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CipherTrace Crypto Advisory | Breaking News: $2B Exit Scam

$2B Exit Scam? | FATF & the Future of Crypto | Coinbase’s Wall Street Entrance | FinCEN Funding | Digital Dollars Making Sense | DOJ Charges Hackers | AML Regs Expand | and more


  • $2 Billion Exit Scam from Turkish Exchange?
  • FATF Hears Industry Input on Crypto Recommendations
  • Coinbase Hits Wall Street as First Major Crypto Exchange to Go Public
  • Joe Biden Pushes to Increase FinCEN Budget by 50%
  • CDBC Projects Pick Up Steam Across the Globe
  • U.S. Department of Justice Charges North Korean Hackers with Crypto Fraud
  • Anti-Money Laundering Regulations Expand Across the Globe
  • Cloud Security Alliance Releases Crypto-Asset Exchange Security Guidelines
  • Quick Reads: New Korean Crypto Laws, US Sanction Russia for Election Interference, Turkey Restricts Exchange of Crypto, Customers Wants Banks to Get Onboard


We are honored to announce CipherTrace’s membership in the Ransomware Task Force–over 60 software companies, government agencies, cybersecurity vendors, financial services companies, non-profits, and academic institutions working together on a comprehensive framework of actionable solutions. Learn more and register for the April 29th launch event: 


Turkish Police Detain 62 Over Purported $2 Billion Exit Scam

On April 22, Istanbul’s chief prosecutor’s office announced it had opening a probe into cryptocurrency exchange Thodex amidst allegations of an exit scam affecting roughly $2 billion in user funds after the exchange’s owner left the country as user withdrawals halted.

In a message on the Thodex website homepage, owner Faruk Fatih Özer has confirmed that he left Turkey for Albania while denying the alleged exit scam, claiming he is visiting foreign investors.

According to Turkish news outlets, police have since raided Thodex central offices, resulting in the arrest of 62 people.

This story is ongoing.

Read more here:


Third FATF Meeting in April Focuses on Money Laundering and Terrorist Financing Risks

Global AML watchdog the Financial Action Task Force continued its series of meetings this week with an April 20 session dedicated to exploring the money laundering and terrorist financing risks of virtual assets. FATF is currently working on an update to its 2019 guidance on cryptocurrencies, which included the introduction of the crypto Travel Rule. Dave Jevans, CipherTrace CEO, has been in active participant in the FATF meetings in April.

Read our analysis of FATF’s proposed changes to their 2019 guidance:


Wall Street’s Latest Listing Marks Keystone Moment For Crypto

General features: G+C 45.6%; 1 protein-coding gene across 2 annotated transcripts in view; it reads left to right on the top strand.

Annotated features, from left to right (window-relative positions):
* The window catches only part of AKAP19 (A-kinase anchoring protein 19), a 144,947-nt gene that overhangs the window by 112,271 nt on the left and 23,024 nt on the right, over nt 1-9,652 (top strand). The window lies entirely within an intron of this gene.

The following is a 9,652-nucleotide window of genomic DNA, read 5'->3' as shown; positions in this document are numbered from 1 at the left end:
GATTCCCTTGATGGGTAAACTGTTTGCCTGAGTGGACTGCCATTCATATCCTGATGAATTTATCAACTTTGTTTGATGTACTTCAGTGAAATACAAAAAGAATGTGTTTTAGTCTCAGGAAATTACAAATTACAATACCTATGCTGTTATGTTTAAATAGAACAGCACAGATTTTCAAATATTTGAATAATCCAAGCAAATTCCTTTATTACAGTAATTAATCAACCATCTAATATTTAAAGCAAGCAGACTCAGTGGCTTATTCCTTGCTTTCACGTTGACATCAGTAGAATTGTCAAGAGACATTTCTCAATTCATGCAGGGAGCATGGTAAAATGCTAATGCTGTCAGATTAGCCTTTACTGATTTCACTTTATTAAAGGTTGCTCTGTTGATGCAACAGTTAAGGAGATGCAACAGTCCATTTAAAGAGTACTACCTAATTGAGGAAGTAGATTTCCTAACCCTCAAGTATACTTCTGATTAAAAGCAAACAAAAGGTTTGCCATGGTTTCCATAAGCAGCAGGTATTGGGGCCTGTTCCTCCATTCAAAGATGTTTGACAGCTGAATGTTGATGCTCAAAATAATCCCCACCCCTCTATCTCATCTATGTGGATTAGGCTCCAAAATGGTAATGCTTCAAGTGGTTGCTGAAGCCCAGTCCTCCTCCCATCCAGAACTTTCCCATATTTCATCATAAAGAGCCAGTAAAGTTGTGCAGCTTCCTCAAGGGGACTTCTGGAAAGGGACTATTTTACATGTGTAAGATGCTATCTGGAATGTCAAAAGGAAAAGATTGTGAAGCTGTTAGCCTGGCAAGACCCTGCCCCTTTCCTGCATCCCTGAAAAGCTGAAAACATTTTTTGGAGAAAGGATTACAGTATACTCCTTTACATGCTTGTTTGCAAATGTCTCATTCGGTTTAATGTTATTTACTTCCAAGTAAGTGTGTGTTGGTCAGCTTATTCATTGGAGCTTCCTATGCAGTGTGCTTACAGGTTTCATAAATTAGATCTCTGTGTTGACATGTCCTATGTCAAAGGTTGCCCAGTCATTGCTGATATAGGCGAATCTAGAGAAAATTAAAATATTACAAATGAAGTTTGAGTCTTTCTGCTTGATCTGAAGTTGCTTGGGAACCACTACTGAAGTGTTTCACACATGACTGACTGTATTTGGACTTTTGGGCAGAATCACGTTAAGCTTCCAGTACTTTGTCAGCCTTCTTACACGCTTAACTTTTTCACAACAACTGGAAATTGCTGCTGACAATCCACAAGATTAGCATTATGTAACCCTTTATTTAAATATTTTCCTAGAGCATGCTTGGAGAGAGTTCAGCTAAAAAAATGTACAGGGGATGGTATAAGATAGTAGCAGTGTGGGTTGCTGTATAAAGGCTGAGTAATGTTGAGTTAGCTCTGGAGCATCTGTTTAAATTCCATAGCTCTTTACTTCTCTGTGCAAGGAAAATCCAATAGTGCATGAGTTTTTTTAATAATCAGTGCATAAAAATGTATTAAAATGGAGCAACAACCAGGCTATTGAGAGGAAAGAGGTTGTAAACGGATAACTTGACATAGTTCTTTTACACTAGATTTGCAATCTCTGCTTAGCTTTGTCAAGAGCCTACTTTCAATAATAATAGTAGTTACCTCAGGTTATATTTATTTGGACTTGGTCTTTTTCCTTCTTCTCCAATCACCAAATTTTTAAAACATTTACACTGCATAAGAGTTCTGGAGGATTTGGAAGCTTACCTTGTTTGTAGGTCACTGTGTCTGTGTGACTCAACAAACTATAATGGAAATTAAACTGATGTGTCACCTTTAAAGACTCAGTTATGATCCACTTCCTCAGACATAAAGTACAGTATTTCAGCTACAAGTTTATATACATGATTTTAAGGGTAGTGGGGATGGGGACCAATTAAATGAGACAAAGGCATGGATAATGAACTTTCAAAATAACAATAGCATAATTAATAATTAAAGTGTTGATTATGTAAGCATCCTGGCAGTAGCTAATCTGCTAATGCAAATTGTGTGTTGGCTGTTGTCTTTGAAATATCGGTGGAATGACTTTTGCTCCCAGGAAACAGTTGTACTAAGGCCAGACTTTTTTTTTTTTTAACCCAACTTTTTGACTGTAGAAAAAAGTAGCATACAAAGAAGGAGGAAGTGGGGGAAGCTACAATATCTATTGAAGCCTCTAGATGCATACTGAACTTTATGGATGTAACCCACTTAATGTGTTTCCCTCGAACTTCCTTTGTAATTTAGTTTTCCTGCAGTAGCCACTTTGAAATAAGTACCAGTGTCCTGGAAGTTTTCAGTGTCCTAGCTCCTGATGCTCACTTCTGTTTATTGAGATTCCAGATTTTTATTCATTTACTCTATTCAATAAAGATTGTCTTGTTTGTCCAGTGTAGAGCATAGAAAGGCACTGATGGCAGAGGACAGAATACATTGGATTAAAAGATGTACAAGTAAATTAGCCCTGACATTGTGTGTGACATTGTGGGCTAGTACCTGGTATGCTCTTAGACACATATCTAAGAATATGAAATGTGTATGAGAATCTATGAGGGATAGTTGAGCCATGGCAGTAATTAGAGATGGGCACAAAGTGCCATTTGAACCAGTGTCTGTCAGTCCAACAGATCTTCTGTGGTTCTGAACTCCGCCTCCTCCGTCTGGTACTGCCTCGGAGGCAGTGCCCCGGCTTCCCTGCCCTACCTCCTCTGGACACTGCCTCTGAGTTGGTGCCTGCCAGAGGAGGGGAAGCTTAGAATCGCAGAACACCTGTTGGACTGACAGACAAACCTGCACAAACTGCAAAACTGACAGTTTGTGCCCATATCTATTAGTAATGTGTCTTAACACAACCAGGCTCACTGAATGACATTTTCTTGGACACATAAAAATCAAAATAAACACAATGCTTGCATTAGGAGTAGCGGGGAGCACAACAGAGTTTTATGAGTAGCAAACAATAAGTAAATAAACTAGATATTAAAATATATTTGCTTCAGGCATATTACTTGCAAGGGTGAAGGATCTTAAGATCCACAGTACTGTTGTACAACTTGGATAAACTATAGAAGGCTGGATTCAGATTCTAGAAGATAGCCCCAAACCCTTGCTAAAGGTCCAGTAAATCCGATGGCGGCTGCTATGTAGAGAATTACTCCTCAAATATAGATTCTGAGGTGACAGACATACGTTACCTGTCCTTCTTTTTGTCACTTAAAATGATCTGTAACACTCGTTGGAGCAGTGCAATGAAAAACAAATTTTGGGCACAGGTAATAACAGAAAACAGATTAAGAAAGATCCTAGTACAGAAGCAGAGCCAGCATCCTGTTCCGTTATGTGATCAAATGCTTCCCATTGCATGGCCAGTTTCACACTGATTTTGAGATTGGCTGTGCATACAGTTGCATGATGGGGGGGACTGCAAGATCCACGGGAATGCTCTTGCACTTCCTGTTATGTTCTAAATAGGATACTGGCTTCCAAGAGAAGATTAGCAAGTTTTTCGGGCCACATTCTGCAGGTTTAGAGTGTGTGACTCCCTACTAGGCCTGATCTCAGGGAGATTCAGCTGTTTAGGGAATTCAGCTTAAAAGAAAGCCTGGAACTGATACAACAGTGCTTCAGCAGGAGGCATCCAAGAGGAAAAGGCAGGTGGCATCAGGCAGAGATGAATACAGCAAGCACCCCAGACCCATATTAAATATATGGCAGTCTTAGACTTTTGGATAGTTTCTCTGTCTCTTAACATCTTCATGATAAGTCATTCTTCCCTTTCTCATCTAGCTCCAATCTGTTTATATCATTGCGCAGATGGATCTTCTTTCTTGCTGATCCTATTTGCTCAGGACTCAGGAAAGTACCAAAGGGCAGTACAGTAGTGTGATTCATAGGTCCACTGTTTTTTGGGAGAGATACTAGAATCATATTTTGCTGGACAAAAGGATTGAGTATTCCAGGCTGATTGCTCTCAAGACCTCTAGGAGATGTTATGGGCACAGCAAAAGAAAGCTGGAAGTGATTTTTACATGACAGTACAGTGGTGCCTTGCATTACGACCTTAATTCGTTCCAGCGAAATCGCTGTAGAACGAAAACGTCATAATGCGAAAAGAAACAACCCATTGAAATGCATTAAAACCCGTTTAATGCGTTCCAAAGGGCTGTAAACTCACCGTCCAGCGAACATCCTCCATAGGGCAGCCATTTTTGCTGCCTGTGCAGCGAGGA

On April 14, Coinbase became the first major cryptocurrency exchange to be listed directly on the NYSE. Shortly after listing, shares soared to $381, a sharp increase from the $250 reference price set by Nasdaq, signifying major demand from investors looking to own a piece of the crypto titan. Valued at $99.6 billion, Coinbase immediately aligned themselves with other financial giants.

As an exchange Coinbase is incredibly profitable, bringing in over $322 million last year and $800 million in Q1 2021, earning more revenue from trades than the Nasdaq and NYSE parent company ICE.

Exchanges are often publicly scrutinized for their anti-money laundering and counterterrorism financing abilities, and becoming a publicly traded company will only enhance this scrutiny for Coinbase. As such, Coinbase claims to stay on the cautious side of AML, citing their strict compliance measures as the main reason for large amounts of crypto moving away from their platform and onto less strict competitors. As of December 31, 2020, over 15% of Coinbase’s full-time employees were dedicated to legal, compliance, finance, and security according to the company’s S-1 registration statement.

Why It Matters: Coinbase IPO a big moment for the world of cryptocurrency because highlights the institutionalization of cryptocurrencies. It instantly allows traditional investors and retail traders who may not be familiar with cryptocurrency to gain exposure to the crypto market. Due to the size of the company, Coinbase will most likely be included in various index funds, expanding the indirect exposure to crypto even more profoundly.

Read more here:

President Joe Biden Calls for Increased Funding for FinCEN to Combat Illicit Finance

According to the latest discretionary budget request, US President Joe Biden is seeking a $64 million increase in funding for the Financial Crimes Enforcement Network (FinCEN) budget to combat illicit finance. Totaling $191 million, FinCEN says that the additional funds will be used to end “loopholes in financial reporting requirements” by establishing a database that monitors the ownership and control of certain organizations and companies. We should expect to see a finalized version of the proposed increase when the discretionary budget is officially drafted by congress later this year.

Why it matters: FinCEN proposed a rule change in December 2020 that would require financial institutions to keep records on un-hosted wallet transactions over $3000. As cryptocurrency usage continues to become more widespread, we can expect FinCEN and other agencies to impose more strict regulations meant to combat illicit finance. It’s safe to assume that a budget increase will be leveraged, at least in part, towards the implementation of cryptocurrency regulations like those previously proposed.

Read more here:


CBDC Momentum Continues to Build 

Central Bank Digital Currency (CBDC) projects from all over the world are gaining traction. The Bank of Japan announced that they have officially launched their first proof of concept CBDC, with a targeted completion date of March 2022. They are currently undergoing technical feasibility testing around payments, distribution and other basic functions. Though their plans have been pushed out from their original timeframe of October 2021, the bank states that they have no issuance plans as yet.